Literary judging: take a look behind the scenes

ArtsHub answers some frequently asked questions about literary judging.

For writers who’ve submitted their work to a competition, the judging process can seem like a mysterious, heavily-cloaked situation in which several hundred books are fed conveyor belt-style into a machine and then months later, only a mere handful make it out the other side festooned with gold stickers on their covers and feted by the literati as being the best of the best.

But what really happens during the prolonged and often fraught process of a judging panel trying to sift through a mountainous pile and award qualities as vague and nebulous as “literary excellence”? Well, almost always there will be disagreements among the judges, politics will always be a contentious issue and luck plays as much a role as any agreed-upon merit.

This is small consolation for those whose works have never graced the golden list (or indeed been on the long or short list) but take heart, it should be pointed out that all judges see their role as a privilege and take their arbitrations very seriously. Often the eventual winners have been subjected to heated debates as to whether they deserve the honour at all but sometimes irrespective of the rigorous discussions, the book you’re championing for and want to triumph will not prevail for a myriad of reasons.

Over the course of 25 odd years as a critic, I’ve judged many a literary competition, across many artforms: from short stories (The Big Issue and Writers Victoria), to poetry and drama (Victoria Premier’s Literary Awards), to Children and Young Adult (ARA Historical Novel Prize) and lots of fiction (The Age Book of the Year Award, The Sydney Morning Herald Best Young Novelist award). I am about to read submissions for the Red Room Poetry Fellowship and am once again on the panel of the Dorothy Hewett Literary Awards, which accepts unpublished submissions of fiction, non-fiction and poetry. The winner’s work will eventually be turned into a book.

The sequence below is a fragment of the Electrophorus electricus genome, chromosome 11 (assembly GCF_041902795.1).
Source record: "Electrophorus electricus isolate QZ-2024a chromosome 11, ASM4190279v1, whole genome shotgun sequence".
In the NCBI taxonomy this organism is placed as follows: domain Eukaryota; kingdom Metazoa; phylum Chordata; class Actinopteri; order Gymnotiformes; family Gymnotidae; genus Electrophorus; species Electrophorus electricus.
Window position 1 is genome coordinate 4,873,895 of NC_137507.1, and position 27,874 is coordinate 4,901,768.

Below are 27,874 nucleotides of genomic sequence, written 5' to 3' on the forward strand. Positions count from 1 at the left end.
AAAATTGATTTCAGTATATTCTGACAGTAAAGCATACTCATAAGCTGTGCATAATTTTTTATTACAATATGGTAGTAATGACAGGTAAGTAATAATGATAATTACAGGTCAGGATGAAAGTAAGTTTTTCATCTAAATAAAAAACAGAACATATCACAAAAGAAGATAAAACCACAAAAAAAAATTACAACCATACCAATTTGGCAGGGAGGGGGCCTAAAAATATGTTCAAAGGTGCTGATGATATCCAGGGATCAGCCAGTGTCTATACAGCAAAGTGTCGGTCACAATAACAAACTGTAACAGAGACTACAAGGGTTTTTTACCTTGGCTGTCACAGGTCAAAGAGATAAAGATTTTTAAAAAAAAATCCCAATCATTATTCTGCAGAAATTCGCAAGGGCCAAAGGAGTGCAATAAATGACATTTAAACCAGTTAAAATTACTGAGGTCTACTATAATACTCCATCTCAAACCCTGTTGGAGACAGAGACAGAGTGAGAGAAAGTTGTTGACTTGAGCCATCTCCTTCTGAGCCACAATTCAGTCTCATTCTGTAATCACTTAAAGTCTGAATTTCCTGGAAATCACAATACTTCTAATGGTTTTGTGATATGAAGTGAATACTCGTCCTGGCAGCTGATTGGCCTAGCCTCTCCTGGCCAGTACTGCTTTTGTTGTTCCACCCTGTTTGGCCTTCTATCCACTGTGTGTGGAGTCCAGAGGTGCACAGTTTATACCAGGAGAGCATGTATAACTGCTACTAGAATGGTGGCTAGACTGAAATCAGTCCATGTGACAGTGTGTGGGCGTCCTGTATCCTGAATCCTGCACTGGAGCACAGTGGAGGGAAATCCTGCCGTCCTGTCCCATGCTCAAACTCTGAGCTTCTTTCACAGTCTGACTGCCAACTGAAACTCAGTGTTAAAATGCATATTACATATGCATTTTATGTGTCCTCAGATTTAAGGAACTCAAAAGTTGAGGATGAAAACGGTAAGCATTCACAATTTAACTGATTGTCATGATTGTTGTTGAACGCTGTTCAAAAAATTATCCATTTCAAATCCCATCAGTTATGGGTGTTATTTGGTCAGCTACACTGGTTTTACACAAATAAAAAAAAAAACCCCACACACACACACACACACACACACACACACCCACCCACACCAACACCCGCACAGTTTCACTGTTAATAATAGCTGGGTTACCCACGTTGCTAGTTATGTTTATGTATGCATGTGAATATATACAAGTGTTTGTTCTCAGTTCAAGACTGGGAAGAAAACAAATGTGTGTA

Indeed, on my living room floor right now there are small untidy bundles of printed out creative pieces of work that my cat uses as a maze and that present a tripping hazard to navigate.

To demystify the judging process a little, I am going to answer some oft-asked questions.

How do people even become judges?